Escape artist Sheridan's positive vibes at Fleetwood

He can out-do Harry Houdini when it comes to engineering a great escape act and John Sheridan will draw on all his experience as he bids to keep Fleetwood Town in League One.

Wednesday, 7th March 2018, 7:30 am
John Sheridan

Don’t miss the latest football news and gossip from leagues in England, Scotland and Europe with kept this Saturday’s visitors Plymouth Argyle in the Football League in 2012-13.

He has built up a reputation for keeping clubs above the trapdoor, having also steered Oldham from the drop and stabilised Newport County in 2015-16, when the Welsh club retained its League Two status.

His predecessor Uwe Rosler had no experience of managing a relegation battle in English football and now Sheridan is ready to undertake another rescue mission.

His only game so far was the 1-1 home draw with MK Dons which ended Town’s eight-match losing run.

Town have since dropped into the drop zone after last Saturday’s game at Oxford was frozen off

But Sheridan is used to this sort of situation. He said: “I’ve done this for the last two or three years, going into Oldham and into Plymouth and Newport in this situation, so I think I have got to try to do things the best way I feel and try to be relaxed as much as I can.

“But I know the importance of the club staying in this division. That is my mindset and my focus, and that is all I’m going to try to do.

“There is only one thing on my mind but I’m realistic. We know the importance of trying to get the next win and get the points.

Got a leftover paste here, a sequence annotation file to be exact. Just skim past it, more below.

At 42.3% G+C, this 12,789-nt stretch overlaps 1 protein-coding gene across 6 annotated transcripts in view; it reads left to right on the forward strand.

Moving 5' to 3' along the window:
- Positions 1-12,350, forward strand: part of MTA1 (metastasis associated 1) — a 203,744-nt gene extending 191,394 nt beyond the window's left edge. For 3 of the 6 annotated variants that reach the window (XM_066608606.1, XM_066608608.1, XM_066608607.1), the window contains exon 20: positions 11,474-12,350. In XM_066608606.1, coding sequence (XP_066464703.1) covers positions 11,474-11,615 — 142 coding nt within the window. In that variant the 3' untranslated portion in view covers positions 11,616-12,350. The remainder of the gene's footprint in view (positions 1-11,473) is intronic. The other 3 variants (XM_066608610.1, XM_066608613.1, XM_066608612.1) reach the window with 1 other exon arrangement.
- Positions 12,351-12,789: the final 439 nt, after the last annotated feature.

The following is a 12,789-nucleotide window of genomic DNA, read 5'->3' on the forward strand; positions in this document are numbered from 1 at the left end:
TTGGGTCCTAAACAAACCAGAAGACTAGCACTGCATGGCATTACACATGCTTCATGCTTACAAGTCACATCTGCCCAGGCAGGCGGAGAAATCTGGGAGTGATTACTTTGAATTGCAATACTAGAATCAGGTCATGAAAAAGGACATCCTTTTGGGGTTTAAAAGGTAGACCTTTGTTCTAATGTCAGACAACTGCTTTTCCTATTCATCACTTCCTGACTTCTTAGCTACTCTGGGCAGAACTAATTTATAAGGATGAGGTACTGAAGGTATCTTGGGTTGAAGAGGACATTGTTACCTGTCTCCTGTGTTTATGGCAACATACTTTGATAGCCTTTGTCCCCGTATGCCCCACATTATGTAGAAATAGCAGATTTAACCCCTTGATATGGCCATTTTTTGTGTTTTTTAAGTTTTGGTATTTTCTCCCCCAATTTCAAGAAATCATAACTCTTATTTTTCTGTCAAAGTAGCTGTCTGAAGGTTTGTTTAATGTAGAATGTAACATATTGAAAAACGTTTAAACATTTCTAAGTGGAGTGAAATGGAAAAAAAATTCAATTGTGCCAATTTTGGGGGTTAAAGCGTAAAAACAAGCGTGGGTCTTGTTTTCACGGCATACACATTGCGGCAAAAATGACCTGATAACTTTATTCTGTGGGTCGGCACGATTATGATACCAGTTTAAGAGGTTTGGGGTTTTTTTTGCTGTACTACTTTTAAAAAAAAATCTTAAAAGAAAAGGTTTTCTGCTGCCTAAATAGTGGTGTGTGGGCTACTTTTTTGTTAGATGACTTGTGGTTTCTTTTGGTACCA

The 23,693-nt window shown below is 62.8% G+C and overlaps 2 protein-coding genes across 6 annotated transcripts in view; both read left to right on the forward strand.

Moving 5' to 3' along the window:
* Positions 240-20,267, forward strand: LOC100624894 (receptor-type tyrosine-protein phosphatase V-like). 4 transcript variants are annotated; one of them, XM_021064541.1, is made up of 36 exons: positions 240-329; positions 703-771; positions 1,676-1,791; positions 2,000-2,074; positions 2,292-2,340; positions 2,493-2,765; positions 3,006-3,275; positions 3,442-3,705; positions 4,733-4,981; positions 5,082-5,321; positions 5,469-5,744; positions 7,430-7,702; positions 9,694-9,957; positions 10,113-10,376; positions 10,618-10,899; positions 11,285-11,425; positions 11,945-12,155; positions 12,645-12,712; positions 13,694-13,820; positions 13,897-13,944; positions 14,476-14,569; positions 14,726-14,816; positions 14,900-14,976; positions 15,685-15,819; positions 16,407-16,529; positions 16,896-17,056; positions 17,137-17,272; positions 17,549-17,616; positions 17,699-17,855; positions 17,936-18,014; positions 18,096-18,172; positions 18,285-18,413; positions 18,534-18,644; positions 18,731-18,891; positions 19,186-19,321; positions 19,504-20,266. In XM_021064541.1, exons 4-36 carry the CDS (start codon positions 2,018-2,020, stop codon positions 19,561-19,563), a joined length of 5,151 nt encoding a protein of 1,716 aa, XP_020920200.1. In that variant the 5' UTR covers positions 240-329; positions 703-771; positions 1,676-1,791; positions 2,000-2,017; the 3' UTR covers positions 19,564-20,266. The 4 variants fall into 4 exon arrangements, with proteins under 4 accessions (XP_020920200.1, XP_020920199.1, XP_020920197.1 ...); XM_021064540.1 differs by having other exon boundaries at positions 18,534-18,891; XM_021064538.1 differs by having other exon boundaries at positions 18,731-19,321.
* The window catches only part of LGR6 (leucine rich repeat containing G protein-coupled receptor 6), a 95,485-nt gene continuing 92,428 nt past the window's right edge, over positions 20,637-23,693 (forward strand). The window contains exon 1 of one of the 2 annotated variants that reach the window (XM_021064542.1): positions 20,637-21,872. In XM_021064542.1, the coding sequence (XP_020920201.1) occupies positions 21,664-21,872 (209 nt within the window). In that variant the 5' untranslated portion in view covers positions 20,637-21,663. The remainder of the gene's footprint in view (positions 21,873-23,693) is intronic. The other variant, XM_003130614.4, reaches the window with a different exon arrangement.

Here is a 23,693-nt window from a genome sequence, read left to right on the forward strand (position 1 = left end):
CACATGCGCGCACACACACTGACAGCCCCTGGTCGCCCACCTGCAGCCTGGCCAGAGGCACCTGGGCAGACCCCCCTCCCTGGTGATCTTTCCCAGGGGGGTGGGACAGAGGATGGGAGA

“I’ve mentioned the points tally I think we will possibly need (he stated 52 on arrival at the club; Town have 37), so we need to get there as quickly as we can.

“Winning breeds confidence into any team but I think there is a bit of a vibe about.

“Even in the short time I have been here, just to get a draw probably felt like a win after losing previous games.

“It would be nice to get a win early to give us a bit of confidence.”

Sheridan has sympathy for Rosler, adding: “I don’t like any manager losing his job. We are all in it together. I’ve had it myself. You just look at it and think, ‘What has gone wrong?’

“When you finish fourth in the league last year, and now... I think once you get in that rut sometimes you just get caught up in it, probably thinking you are going to lose games and not looking forward to playing.

“But from what I have seen I think it is nice and bright. There is a bit of energy about us and the players definitely have a big belief they can stay in the league.”